Thursday, May 27, 2010

Love comes before understanding

Our Scriptures this week are 1 Corinthians 2:1-5 and Philippians 1:3-11.

I liked how these two segments of Paul’s letters work together to say something about the role of emotion and wisdom in building a relationship with God. In writing to the early believers in Corinth, Paul reminds them of his initial interactions with the community. He writes that he spoke to them of Jesus and the crucifixion, full of fear, trembling, and weakness. He remembers that he did not come using “lofty words” or persuasive rhetoric, but rather let God’s power take center stage.

In his letter “to all the saints in Christ Jesus who are in Philippi,” Paul tells of his great joy in praying for them and how they hold him so closely in their hearts. He prays that their “love may overflow more and more with knowledge and full insight” (Phil. 1:9) as they come closer to Jesus and God.

These passages taken together, Paul seems to be saying that an emotional connection with God takes primacy over well reasoned logic. Emotions, whether knee-weakening fear or overflowing love, pave the way for us to connect to God’s power. Paul says to the Corinthians that a slick speech would have distracted from the message he was bringing. The humble approach he used allowed for their faith to “rest not on human wisdom but on the power of God” (1 Cor. 2:5). He wanted them to come to Jesus not because he was a good speaker but because his message was so powerful.

In the prayer for the Philippians, we see how emotion leads the way to understanding. But this time it’s not the painful emotions of fear and weakness, but joy and love. The joy Paul feels for his friends and the love of the community provide a basis for their continued learning and growing understanding of God. I might be putting words into Paul’s mouth (or letters into his pen, as it were), but I think he might have thought that building a relationship with God follows this path: 1) experience the pure power of God’s message, 2) come to love one another as your love for God grows, and 3) human wisdom of will God will follow.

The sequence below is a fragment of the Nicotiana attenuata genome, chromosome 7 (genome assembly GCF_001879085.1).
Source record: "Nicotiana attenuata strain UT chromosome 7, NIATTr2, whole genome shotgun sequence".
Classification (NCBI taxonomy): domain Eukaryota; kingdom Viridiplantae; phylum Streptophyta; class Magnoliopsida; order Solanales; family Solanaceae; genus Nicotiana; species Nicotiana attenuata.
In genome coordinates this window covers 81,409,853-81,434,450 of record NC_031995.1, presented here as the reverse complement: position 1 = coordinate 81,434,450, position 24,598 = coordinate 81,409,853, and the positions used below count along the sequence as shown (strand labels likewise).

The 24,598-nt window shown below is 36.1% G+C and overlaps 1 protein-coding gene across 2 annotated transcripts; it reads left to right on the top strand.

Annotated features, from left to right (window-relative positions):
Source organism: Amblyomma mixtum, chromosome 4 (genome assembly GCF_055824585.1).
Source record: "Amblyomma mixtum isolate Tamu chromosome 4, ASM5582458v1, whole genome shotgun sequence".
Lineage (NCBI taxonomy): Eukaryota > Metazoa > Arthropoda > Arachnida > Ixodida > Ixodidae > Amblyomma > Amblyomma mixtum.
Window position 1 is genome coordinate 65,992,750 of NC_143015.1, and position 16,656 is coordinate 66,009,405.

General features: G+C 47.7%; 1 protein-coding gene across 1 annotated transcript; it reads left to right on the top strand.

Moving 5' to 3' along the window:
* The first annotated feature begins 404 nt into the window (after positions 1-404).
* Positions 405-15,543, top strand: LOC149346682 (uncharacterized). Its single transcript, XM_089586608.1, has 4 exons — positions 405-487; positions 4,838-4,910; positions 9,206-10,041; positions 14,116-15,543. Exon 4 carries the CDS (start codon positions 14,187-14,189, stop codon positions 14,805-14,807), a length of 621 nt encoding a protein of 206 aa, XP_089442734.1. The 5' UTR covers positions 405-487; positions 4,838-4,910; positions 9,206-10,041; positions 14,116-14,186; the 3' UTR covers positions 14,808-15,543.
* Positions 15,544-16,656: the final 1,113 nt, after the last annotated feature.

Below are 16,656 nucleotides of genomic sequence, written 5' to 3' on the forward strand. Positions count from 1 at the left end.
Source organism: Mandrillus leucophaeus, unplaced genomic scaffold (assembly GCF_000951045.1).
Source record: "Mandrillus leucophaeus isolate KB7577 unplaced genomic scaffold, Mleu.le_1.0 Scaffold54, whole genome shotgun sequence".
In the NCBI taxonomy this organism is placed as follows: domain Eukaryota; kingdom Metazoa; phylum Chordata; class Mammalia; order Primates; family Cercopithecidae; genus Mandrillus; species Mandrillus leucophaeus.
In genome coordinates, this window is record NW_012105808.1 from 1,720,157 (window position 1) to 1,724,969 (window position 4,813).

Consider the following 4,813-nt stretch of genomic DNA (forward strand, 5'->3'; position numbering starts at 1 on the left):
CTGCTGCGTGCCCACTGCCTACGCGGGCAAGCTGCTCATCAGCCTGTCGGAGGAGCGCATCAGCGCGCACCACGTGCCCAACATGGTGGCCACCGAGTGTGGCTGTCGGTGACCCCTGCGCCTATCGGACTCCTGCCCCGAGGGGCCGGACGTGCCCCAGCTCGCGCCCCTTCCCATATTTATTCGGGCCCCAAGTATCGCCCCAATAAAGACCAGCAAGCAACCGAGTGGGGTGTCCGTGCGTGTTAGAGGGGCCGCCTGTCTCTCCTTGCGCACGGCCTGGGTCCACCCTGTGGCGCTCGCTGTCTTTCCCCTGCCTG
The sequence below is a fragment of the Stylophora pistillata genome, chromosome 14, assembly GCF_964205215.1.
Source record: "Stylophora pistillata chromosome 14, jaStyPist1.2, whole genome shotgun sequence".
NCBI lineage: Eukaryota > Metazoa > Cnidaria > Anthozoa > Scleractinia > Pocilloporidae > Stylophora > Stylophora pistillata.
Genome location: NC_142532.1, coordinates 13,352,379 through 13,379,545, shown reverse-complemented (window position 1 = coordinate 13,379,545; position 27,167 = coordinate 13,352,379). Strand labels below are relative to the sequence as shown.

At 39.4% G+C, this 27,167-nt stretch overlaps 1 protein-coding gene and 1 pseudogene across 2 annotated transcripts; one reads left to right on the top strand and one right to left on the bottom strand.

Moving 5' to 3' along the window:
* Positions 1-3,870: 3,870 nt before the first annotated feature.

Or, put another way, love comes before understanding.

With love and hope,



Jeremy said...

I'm going to use this interesting post (yes, I'm biased) to go one step further and attempt to suggest a potential loop in logic.

A big question (unanswerable, most likely) is how to figure out which wisdom we're leaning on - our own or God-inspired. Of course, it is a balancing act/gray area/fluctuating situation as we experience each situation in connection with those of the future and past (i.e. "life"). But that isn't really an answer.

If we are acting within God's love and wisdom, shouldn't the result be "right" and good? How far into the future does this lead, and how far reaching does it go? Even if we are led (as much as we can tell) by mercy and love (which are certainly of God), how can we tell if it is God's wisdom? Maybe an act of love and mercy in one moment enables (or encourages) harmful actions later? A classic example would be stopping a child from touching something painfully hot.

Okay, Jeremy, you say, you're being annoying. (Yes) Of course there are gradations to this. Possibilities are pretty much infinite for a act of love and mercy to go one way or the other. You're essentially asking us to be able to predict how our actions and interactions play out on a macro and micro level. Even inaction can be merciful and, more likely, harmful (as we see everyday).

Which brings me back to the thought Susan suggests here (and mentioned last week): We just can't know for sure. No amount of proof or assurance will ultimately satisfy us or assure us. We can only love (which can be seen as a higher form of trust) and allow understanding to unfold (though it may be a painfully long time coming).

Loving without understanding sounds like a foolish thing to do - maybe that is one of the things songwriter Rich Mullins means when he sings, "If we can reach beyond the wisdom of this age, into the foolishness of God - that foolishness will save."

Susan Foutz said...

Very interesting Jeremy